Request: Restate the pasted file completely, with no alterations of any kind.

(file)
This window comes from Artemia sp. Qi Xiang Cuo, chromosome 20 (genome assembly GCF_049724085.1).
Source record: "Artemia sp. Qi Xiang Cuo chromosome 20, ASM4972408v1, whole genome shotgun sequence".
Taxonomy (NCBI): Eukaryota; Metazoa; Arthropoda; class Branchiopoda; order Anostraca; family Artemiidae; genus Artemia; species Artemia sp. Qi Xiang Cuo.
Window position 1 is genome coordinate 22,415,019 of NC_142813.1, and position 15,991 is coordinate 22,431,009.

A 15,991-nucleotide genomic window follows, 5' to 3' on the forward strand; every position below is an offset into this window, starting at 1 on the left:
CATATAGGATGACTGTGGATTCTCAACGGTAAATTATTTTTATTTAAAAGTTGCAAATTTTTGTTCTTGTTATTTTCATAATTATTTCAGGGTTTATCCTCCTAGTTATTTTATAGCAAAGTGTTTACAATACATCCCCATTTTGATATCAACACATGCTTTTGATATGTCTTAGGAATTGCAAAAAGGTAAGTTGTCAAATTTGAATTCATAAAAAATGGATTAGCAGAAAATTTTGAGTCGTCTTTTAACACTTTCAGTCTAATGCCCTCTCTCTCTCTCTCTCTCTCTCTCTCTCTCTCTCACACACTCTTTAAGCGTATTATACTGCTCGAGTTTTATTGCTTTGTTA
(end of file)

This window comes from Artemia sp. Qi Xiang Cuo, chromosome 20 (genome assembly GCF_049724085.1).
Source record: "Artemia sp. Qi Xiang Cuo chromosome 20, ASM4972408v1, whole genome shotgun sequence".
Taxonomy (NCBI): Eukaryota; Metazoa; Arthropoda; class Branchiopoda; order Anostraca; family Artemiidae; genus Artemia; species Artemia sp. Qi Xiang Cuo.
Window position 1 is genome coordinate 22,415,019 of NC_142813.1, and position 15,991 is coordinate 22,431,009.

A 15,991-nucleotide genomic window follows, 5' to 3' on the forward strand; every position below is an offset into this window, starting at 1 on the left:
CATATAGGATGACTGTGGATTCTCAACGGTAAATTATTTTTATTTAAAAGTTGCAAATTTTTGTTCTTGTTATTTTCATAATTATTTCAGGGTTTATCCTCCTAGTTATTTTATAGCAAAGTGTTTACAATACATCCCCATTTTGATATCAACACATGCTTTTGATATGTCTTAGGAATTGCAAAAAGGTAAGTTGTCAAATTTGAATTCATAAAAAATGGATTAGCAGAAAATTTTGAGTCGTCTTTTAACACTTTCAGTCTAATGCCCTCTCTCTCTCTCTCTCTCTCTCTCTCTCTCTCTCACACACTCTTTAAGCGTATTATACTGCTCGAGTTTTATTGCTTTGTTA